To say that Paul Schrader has always been a film-maker interested in the dark side of male existence is a bit like saying that Hitler was racially prejudiced. Dark hardly begins to define his best screenplay, Taxi Driver (1976). When Travis Bickle, played by Robert De Niro, steered his malodorous yellow cab through New York's meanest neighbourhoods while berating all the animals that come out at night - the "whores, skunk pussies, buggers, queens, fairies, dopers, junkies, sick, venal" - and praying for "a real rain" to come and wash the scum off the streets, you were always possessed of the certitude that both protagonist and screenwriter were intimately acquainted with this "open sewer".
Schrader's subsequent movies (Hardcore, for example) did nothing to discourage this impression; nor, indeed, did old friends such as fellow screenwriter John Milius. In Peter Biskind's seminal book on modern Hollywood, Easy Riders, Raging Bulls, Milius tells the author: "Schrader was this character who had fallen from his Calvinist grace, and was really enjoying his time in hell, sampling every part of it. He loved perversion, but all sexuality in some way was a failure for him."
Given Schrader's well-documented former predilection for perverted sex and vast quantities of cocaine, it is easy to see why he should have been attracted to making a movie about the sordid life and mean death of Bob Crane, the apparently amiable star of the long-running Sixties TV sitcom Hogan's Heroes. Auto Focus looks like a very personal movie. For me, it was impossible to watch this film and not think of Schrader's struggles with the dark side of his own creative force.
Bob Crane was a church-going Roman Catholic who married his high-school sweetheart, became a father and, for more than a decade, was a successful disc jockey on American radio. Then, in 1965, CBS hired him to play the lead in Hogan's Heroes. The show, set in a German PoW camp, ran for more than 180 episodes and featured Crane as a quicksilver-witted American colonel who was working a number of angles and scams under the nose of the dim-witted German - Colonel Klink - who ran the camp.
The TV series bears all the traces of having been inspired by The Great Escape (1962), which was itself inspired by Billy Wilder's Stalag 17 (1953). The ironic point was that, like Hendley "The Scrounger" (James Garner) and Sefton (William Holden) in these two movies, neither Hogan nor any of his men was a hero at all - they were just a bunch of grifters and con-artists.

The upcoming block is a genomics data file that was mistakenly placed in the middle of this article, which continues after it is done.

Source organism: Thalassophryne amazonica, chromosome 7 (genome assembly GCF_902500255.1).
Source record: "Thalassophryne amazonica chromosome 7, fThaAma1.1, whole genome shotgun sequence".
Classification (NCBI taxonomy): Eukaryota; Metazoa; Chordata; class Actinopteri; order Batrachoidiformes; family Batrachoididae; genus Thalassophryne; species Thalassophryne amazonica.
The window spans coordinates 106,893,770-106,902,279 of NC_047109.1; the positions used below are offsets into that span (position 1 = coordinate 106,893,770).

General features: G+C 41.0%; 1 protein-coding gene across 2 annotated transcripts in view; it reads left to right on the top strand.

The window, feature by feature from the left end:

Meanwhile, Bob Crane was working a con of his own. Far from being a happily married family man and regular American guy, Crane was an enthusiastic secret pornographer ably assisted in his cutting-edge videography by a Sony salesman, John "Carpy" Carpenter (no relation). It's from this part of the plot that the film gets its limp title. Gradually, the good Catholic succumbed to the temptations of easy one-night stands, orgies, perverted sex, drugs and alcohol. (Given the chance, don't we all?) Crane was hardly the first celebrity to wallow in the fleshpots, but American television used to be much more conservative than the movie industry and, perhaps because of Crane's sleazeball reputation Schrader's film doesn't make this clear - the show was not recommissioned in 1971. Crane was left high but not dry, and obliged to endure endless reruns of the series without any work to sustain that celebrity. Gradually, he became unemployable, as his addictions to drink, drugs and sex got completely out of hand. Bob Crane was found murdered in 1978, his head bashed in with a camera tripod and strangled with a length of video cable, as if the person who killed him - most likely Carpenter - wanted, in W S Gilbert's phrase, to make the punishment fit the crime.
You would be forgiven for thinking that all this adds up to a rather joyless cinematic experience, and you'd be right. As I say, it looks like a very personal film for Schrader, and his morally puritan, almost punitive treatment of Crane feels more than a little like some sort of shrink-wrapped catharsis for the now reformed writer/director. Nevertheless, with two excellent performances from Greg Kinnear as Crane, and Willem Dafoe as Carpy, it's an oddly memorable, even haunting film and reminded me most of a straight version of Prick Up Your Ears - Stephen Frears's excellent 1987 film about the life and death of Joe Orton.
In retrospect, the film seems to hint at one truth: hell is not about having something really horrible happen to you, hell is about waking up one morning and discovering that you have become something really horrible.
Auto Focus (18) is on general release